These function help in subsetting images or reducing its size by averaging adjecent cells.
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A list in image format with the usual x,y defining the grid and z a matrix of image values.
A 2 column matrix of locations within the image region that define the subset. If not specified then the image is plotted and the rectangle can be specified interactively.
Number of pixels to average.
A 2 column matrix of locations that are the points to check for being inside a polygon.
A 2 column matrix of locations that are vertices of a polygon. The last point is assumed to be connected to the first.
If TRUE then the convex hull of
A list with components x and y specifing the 2-d grid values. (See help( grid.list) for more details.)
A small expansion factor to insure that points precisely on the boundaries and vertices of the convex hull are included as members.
Graphics arguments passed to image.plot. This
is only relevant when loc is NULL and the locator function is called via
loc has more than 2 rows then the largest rectangle
containing the locations is used.
Creates a subset of the image
obj by taking
using the largest rectangle in the locations
loc. This is useful
if one needs to extract a image that is no bigger in extant than som
edata location. If locations are omitted the parent image is plotted
and the locations from two mouse clicks on the image. Returned value is
an image with appropriate
Given an image plots and waits for two mouse clicks that are returned.
Takes passed image and averages the
pixel values and adjusts the grid to create an image that has a smaller
number of elements. If
average.image it has the
same effect as
half.image but might be slower – if the original
image is mXn then half image will be an image (m/2)X(n/2). This begs the
question what happens when m or n is odd or when (m/Q) or (n/Q) are not
integers. In either case the largest rows or columns are dropped. (For
Q the function might be modified to drop about half the
pixels at both edges.)
Determines whether the points xd,yd are
inside a polygon or outside. Return value is a logical vector with TRUE
being inside or on boundary of polygon. The test expands the polygon
slightly in size (on the order of single precision zero) to include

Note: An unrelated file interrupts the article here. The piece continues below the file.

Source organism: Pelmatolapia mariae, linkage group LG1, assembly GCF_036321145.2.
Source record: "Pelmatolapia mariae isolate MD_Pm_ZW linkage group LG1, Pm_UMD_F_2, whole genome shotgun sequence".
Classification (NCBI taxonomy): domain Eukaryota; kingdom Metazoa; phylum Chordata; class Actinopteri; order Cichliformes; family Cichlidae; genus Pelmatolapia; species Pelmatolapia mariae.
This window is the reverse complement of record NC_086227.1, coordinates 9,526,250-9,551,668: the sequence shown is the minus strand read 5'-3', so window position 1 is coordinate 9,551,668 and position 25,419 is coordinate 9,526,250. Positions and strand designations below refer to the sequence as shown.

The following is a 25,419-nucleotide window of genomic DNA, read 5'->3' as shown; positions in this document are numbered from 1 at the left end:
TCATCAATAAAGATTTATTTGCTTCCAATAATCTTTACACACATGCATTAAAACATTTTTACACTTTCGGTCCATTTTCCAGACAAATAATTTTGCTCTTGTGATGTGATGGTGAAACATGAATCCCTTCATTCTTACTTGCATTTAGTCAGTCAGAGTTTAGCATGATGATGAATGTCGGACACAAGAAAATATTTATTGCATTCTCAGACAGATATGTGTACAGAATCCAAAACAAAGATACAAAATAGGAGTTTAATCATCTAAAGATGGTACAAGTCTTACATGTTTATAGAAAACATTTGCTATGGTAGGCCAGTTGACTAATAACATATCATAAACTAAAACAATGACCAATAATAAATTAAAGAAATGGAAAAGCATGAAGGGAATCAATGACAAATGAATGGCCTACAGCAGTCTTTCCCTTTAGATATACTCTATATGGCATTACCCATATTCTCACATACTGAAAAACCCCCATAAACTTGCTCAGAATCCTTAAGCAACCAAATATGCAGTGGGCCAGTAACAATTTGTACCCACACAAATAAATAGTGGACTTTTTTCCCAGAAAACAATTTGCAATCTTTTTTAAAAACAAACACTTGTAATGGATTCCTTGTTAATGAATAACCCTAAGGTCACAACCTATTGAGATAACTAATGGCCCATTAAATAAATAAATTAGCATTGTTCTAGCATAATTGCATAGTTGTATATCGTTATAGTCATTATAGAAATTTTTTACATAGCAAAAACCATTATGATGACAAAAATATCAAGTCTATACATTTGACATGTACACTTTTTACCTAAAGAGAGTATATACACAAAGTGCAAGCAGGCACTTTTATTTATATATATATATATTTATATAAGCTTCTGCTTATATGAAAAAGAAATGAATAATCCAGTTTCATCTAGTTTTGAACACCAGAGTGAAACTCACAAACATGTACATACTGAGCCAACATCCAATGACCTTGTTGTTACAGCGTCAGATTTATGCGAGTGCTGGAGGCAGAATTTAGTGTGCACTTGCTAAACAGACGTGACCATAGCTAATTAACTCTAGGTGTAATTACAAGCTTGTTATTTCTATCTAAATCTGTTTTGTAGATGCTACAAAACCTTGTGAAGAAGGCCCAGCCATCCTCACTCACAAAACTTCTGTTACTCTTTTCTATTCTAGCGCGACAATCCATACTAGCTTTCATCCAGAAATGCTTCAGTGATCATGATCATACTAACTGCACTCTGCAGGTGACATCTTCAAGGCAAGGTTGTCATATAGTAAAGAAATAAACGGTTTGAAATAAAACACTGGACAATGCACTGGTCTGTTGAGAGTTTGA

points that are at the vertices.
in.poly does not really depend
on an image format however the grid version
in.poly.grid is more
efficient for considering the locations on a regular grid
in.land.grid that is hard coded to work with the
fields world map.
drape.plot, image.plot, interp.surface, interp.surface.grid, in.land.grid
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data(RMelevation) # region defining Colorado Front Range loc<- rbind( c(-106.5, 40.8), c(-103.9, 37.5)) # extract elevations for just CO frontrange. FR<- crop.image(RMelevation, loc) image.plot( FR, col=terrain.colors(256)) # average cells 4 to 1 by doing this twice! temp<- half.image( RMelevation) temp<- half.image( temp) # or in one step temp<- average.image( RMelevation, Q=4)-> temp image.plot( temp, col=terrain.colors(256)) # a polygon (no special meaning entered with just locator) x1p<- c( -106.2017, -104.2418, -102.9182, -102.8163, -102.8927, -103.3254, -104.7763, -106.5581, -108.2889, -109.1035, -109.3325, -108.7980) x2p<- c( 43.02978, 42.80732, 41.89727, 40.84566, 39.81427, 38.17618, 36.53810, 36.29542, 36.90211, 38.29752, 39.45025, 41.02767) xp<- cbind( x1p,x2p) image.plot( temp) polygon( xp[,1], xp[,2], lwd=2) # find all grid points inside poly fullset<- make.surface.grid( list( x= temp$x, y= temp$y)) ind<- in.poly( fullset,xp) # take a look plot( fullset, pch=".") polygon( xp[,1], xp[,2], lwd=2) points( fullset[ind,], pch="o", col="red", cex=.5) # masking out the image NA == white in the image plot temp$z[!ind] <- NA image.plot( temp) polygon( xp[,1], xp[,2], lwd=2) # This is more efficient for large grids: # because the large number of grid location ( xg above) is # never explicitly created. ind<- in.poly.grid( list( x= temp$x, y= temp$y), xp) # now use ind in the same way as above to mask points outside of polygon
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